Let it Go

I used to be a very angry teenager. A very, very angry one. I used to be bitter, jealous, and generally unpleasant.

Much of it was probably just a result of having to essentially live a lie every day pretending to be a man, but I feel hesitant to excuse all my personal shortcomings to being transgender. The truth is, I was just not a pleasant person to be around.

This has mostly changed since then. I’m still far from perfect, but I don’t make everyone around me want to claw their eyes off. What’s changed, then? Well, plenty of things. However, the one thing that I’d say has made most of a difference has been learning to be a loser.

Well, not quite. Rather, it’s been learning I can be wrong, and not basing my self-worth on how right I am, or how superior I feel compared to other people.

I remember loving to talk about how I liked The Beatles, and detailing exactly how it made me better than “teenagers” and everyone else my age. I was the special one for liking the most famous band in history. Special little snowflake, that was me.

I was the same way with most other things. Movies, comic books, videogames… I liked something only if it brought me a sense of smugness, if it made me feel more special than others, rather than simply because I enjoyed them.

Nowadays, what I enjoy doing is listening to Taylor Swift and smiling as I imagine the horror 14-year old me would feel if someone told them that was in their future.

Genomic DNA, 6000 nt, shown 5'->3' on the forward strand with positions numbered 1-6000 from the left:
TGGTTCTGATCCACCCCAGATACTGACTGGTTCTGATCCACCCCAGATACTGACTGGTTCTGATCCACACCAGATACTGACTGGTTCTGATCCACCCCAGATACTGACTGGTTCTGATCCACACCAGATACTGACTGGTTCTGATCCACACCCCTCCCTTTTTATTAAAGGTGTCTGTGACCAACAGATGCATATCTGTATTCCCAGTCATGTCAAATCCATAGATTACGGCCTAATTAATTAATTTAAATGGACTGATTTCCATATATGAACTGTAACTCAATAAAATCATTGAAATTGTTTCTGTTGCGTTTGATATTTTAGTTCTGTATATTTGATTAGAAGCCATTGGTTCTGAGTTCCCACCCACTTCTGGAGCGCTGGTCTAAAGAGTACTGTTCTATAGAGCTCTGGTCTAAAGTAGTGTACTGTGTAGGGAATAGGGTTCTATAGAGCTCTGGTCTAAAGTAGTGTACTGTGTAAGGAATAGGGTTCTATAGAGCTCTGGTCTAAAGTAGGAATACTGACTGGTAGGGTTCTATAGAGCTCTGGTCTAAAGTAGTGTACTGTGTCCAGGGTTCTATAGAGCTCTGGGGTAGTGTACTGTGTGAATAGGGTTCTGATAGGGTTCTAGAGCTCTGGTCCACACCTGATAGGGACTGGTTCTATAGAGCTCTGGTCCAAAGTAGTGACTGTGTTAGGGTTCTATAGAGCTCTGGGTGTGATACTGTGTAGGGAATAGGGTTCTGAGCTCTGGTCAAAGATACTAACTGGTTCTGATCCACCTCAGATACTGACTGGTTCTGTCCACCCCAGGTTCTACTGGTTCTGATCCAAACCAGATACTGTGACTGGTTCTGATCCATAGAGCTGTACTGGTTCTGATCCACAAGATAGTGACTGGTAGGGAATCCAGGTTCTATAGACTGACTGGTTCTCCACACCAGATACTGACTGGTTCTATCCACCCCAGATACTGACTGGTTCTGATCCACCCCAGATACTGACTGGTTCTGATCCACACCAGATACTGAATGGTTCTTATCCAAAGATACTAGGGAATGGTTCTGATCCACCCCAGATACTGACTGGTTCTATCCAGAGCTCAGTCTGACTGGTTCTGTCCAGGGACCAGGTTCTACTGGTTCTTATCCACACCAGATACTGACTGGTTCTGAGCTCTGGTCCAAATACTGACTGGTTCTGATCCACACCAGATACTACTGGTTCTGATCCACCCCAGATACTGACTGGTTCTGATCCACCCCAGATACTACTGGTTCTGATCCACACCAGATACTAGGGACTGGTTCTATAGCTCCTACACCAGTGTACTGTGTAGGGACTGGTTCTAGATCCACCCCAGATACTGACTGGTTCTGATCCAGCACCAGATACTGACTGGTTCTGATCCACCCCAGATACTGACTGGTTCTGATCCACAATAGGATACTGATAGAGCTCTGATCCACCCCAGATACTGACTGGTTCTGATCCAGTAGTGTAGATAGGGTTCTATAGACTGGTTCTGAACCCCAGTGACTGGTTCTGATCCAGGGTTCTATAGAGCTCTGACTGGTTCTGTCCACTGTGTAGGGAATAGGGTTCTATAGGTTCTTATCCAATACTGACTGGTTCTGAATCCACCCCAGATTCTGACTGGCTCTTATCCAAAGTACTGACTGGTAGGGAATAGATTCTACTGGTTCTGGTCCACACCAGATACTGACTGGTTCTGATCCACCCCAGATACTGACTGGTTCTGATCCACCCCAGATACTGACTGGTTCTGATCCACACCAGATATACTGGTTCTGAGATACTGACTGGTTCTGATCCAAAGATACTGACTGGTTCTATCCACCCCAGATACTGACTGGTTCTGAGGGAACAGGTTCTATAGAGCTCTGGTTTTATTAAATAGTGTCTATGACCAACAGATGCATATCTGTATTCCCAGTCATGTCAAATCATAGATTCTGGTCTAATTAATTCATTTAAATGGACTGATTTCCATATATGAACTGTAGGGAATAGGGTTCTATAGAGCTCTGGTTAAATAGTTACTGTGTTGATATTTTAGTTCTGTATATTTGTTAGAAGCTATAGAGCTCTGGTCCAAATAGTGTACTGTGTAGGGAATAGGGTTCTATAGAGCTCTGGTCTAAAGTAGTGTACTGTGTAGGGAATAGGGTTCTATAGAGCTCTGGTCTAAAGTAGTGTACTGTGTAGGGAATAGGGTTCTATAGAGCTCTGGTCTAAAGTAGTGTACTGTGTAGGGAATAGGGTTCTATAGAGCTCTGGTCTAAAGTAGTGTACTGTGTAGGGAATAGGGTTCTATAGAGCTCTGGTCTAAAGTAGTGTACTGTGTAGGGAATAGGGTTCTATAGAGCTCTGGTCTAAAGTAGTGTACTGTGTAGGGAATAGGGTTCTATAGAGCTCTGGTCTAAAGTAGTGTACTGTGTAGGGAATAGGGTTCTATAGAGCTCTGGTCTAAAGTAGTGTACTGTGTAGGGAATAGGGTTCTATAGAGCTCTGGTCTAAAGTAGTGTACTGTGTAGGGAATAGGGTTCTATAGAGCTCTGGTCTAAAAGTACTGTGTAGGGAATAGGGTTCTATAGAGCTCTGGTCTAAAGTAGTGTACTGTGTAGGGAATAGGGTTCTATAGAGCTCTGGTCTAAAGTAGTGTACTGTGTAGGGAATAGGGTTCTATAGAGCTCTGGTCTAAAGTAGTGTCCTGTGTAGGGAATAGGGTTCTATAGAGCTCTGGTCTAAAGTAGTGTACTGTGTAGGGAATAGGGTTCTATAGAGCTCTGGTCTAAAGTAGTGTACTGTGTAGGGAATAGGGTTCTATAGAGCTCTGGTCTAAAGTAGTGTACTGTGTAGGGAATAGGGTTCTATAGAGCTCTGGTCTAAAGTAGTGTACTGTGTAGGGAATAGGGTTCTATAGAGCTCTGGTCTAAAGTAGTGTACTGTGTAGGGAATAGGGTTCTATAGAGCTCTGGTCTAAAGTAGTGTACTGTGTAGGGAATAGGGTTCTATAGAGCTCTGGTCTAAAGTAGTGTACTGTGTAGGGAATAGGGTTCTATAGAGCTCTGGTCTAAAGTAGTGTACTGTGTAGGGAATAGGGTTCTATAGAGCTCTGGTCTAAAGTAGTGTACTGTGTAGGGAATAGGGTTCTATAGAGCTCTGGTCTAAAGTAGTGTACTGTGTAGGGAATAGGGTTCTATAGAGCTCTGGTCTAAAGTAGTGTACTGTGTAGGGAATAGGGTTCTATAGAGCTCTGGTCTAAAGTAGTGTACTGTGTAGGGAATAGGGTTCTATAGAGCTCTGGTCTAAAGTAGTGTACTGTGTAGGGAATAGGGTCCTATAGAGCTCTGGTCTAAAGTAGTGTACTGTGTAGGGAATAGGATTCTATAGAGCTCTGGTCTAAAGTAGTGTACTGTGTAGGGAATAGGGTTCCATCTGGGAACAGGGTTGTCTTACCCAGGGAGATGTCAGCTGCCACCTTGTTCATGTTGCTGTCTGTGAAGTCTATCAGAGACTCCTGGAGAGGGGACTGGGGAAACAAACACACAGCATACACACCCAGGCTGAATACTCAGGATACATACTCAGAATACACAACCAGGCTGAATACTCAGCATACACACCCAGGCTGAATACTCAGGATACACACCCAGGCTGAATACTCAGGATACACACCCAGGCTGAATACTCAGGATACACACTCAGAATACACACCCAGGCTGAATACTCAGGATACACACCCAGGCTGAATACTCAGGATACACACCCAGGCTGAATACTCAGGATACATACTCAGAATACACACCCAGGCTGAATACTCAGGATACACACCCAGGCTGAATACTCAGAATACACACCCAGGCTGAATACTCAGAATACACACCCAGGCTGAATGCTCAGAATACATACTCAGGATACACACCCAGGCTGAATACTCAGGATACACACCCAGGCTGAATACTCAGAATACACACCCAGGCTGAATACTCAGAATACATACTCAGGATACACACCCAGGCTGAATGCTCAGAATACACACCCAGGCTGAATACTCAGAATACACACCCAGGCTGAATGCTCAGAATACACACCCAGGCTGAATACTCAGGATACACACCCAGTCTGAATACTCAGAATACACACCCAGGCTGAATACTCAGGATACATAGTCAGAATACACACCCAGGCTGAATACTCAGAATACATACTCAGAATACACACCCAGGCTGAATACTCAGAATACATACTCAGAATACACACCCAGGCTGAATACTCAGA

Here’s the thing: Genuinely liking things is incredibly more attractive and fulfilling than disliking things.

Constantly putting other people down for liking The Jonas Brothers, or being into Harry Potter is boring. It doesn’t make you smarter than anyone else. Being bitter is fooling no one, not even yourself. Understanding there isn’t anything inherently wrong with liking popular things was a huge step in the right direction for me.


I used to keep score in relationships.

If I did something nice for someone and they didn’t thank me properly, I would file it somewhere inside my mind for future reference. If we made plans to meet, and someone bailed at the last second, that would go into my brain’s vindictive file cabinet.

Then, at the first opportunity, I’d add everything up, and get angry and bitter over people not appreciating me and blah, blah, blah. Essentially, I thought of relationships in terms of whether people were giving me all the things I thought my actions deserved, instead of looking at things from their points of view.

As much as I tried to make myself a victim, the truth is that I was just needy. Sometimes people filled the hole in my heart enough for a few seconds, but when they didn’t, I counted it against them. For years and years, it never occurred to me to think “well, what are they getting out of interactions with me?”

Once I did, I was kind of amazed at the friends I had. They spent time around this weird, creepy, obsessive, needy little person and had so much love and patience for me. It was kind of incredible.


I don’t care so much about what other people think of me anymore, and I just enjoy things without feeling the need to put others down. This has made me a million times more interesting. I also don’t feel the need to be the best in a relationship, I’ve let go of the victim complex I had.

The one advice I’d give to younger me for being friends is just letting go of their need to be better than others. Everything follows from there. Compassion, love, patience, etc.



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